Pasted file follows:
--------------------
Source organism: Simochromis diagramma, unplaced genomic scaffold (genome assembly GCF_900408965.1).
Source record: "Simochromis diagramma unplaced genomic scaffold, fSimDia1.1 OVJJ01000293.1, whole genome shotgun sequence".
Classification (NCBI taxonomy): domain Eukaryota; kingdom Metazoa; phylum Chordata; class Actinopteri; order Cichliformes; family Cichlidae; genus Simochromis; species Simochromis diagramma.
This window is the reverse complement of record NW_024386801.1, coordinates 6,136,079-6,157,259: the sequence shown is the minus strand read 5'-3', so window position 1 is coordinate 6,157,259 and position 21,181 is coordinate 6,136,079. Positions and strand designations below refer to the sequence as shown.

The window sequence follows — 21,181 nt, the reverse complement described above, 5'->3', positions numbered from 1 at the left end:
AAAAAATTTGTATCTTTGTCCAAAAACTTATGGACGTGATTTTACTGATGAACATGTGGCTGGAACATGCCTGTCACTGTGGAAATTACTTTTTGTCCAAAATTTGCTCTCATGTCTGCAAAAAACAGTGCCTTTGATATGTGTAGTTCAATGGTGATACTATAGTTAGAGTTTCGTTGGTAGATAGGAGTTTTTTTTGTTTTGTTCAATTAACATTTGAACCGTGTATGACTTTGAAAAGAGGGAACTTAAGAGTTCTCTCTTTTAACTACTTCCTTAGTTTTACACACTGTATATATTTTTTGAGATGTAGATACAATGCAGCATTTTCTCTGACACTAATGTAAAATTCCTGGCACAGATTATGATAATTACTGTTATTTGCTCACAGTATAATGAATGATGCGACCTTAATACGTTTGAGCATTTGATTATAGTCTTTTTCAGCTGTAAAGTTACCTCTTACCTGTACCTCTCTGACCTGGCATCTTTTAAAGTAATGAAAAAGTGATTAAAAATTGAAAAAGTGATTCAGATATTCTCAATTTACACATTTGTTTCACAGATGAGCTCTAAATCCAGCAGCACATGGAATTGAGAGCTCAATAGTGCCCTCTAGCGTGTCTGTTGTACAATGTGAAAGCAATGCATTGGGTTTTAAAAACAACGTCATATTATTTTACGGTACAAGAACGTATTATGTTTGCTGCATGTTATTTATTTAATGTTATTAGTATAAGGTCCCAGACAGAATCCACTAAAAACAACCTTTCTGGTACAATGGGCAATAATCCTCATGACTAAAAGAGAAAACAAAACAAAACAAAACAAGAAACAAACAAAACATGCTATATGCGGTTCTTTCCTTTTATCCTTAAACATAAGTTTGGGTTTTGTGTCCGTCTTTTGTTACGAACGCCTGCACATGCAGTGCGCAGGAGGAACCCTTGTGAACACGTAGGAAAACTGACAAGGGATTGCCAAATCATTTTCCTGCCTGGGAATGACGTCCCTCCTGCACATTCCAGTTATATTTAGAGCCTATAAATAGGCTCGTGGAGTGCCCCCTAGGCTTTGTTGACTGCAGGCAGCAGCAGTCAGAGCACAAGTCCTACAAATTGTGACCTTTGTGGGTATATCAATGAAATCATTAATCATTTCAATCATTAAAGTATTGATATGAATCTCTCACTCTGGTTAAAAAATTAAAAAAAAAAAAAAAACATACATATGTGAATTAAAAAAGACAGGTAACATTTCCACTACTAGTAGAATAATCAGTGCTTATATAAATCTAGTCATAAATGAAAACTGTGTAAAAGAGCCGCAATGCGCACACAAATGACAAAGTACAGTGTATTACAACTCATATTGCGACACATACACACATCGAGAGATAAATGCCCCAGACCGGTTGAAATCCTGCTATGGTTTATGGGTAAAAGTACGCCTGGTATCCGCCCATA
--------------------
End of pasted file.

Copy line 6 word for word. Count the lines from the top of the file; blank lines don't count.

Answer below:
AAAAAATTTGTATCTTTGTCCAAAAACTTATGGACGTGATTTTACTGATGAACATGTGGCTGGAACATGCCTGTCACTGTGGAAATTACTTTTTGTCCAAAATTTGCTCTCATGTCTGCAAAAAACAGTGCCTTTGATATGTGTAGTTCAATGGTGATACTATAGTTAGAGTTTCGTTGGTAGATAGGAGTTTTTTTTGTTTTGTTCAATTAACATTTGAACCGTGTATGACTTTGAAAAGAGGGAACTTAAGAGTTCTCTCTTTTAACTACTTCCTTAGTTTTACACACTGTATATATTTTTTGAGATGTAGATACAATGCAGCATTTTCTCTGACACTAATGTAAAATTCCTGGCACAGATTATGATAATTACTGTTATTTGCTCACAGTATAATGAATGATGCGACCTTAATACGTTTGAGCATTTGATTATAGTCTTTTTCAGCTGTAAAGTTACCTCTTACCTGTACCTCTCTGACCTGGCATCTTTTAAAGTAATGAAAAAGTGATTAAAAATTGAAAAAGTGATTCAGATATTCTCAATTTACACATTTGTTTCACAGATGAGCTCTAAATCCAGCAGCACATGGAATTGAGAGCTCAATAGTGCCCTCTAGCGTGTCTGTTGTACAATGTGAAAGCAATGCATTGGGTTTTAAAAACAACGTCATATTATTTTACGGTACAAGAACGTATTATGTTTGCTGCATGTTATTTATTTAATGTTATTAGTATAAGGTCCCAGACAGAATCCACTAAAAACAACCTTTCTGGTACAATGGGCAATAATCCTCATGACTAAAAGAGAAAACAAAACAAAACAAAACAAGAAACAAACAAAACATGCTATATGCGGTTCTTTCCTTTTATCCTTAAACATAAGTTTGGGTTTTGTGTCCGTCTTTTGTTACGAACGCCTGCACATGCAGTGCGCAGGAGGAACCCTTGTGAACACGTAGGAAAACTGACAAGGGATTGCCAAATCATTTTCCTGCCTGGGAATGACGTCCCTCCTGCACATTCCAGTTATATTTAGAGCCTATAAATAGGCTCGTGGAGTGCCCCCTAGGCTTTGTTGACTGCAGGCAGCAGCAGTCAGAGCACAAGTCCTACAAATTGTGACCTTTGTGGGTATATCAATGAAATCATTAATCATTTCAATCATTAAAGTATTGATATGAATCTCTCACTCTGGTTAAAAAATTAAAAAAAAAAAAAAAACATACATATGTGAATTAAAAAAGACAGGTAACATTTCCACTACTAGTAGAATAATCAGTGCTTATATAAATCTAGTCATAAATGAAAACTGTGTAAAAGAGCCGCAATGCGCACACAAATGACAAAGTACAGTGTATTACAACTCATATTGCGACACATACACACATCGAGAGATAAATGCCCCAGACCGGTTGAAATCCTGCTATGGTTTATGGGTAAAAGTACGCCTGGTATCCGCCCATA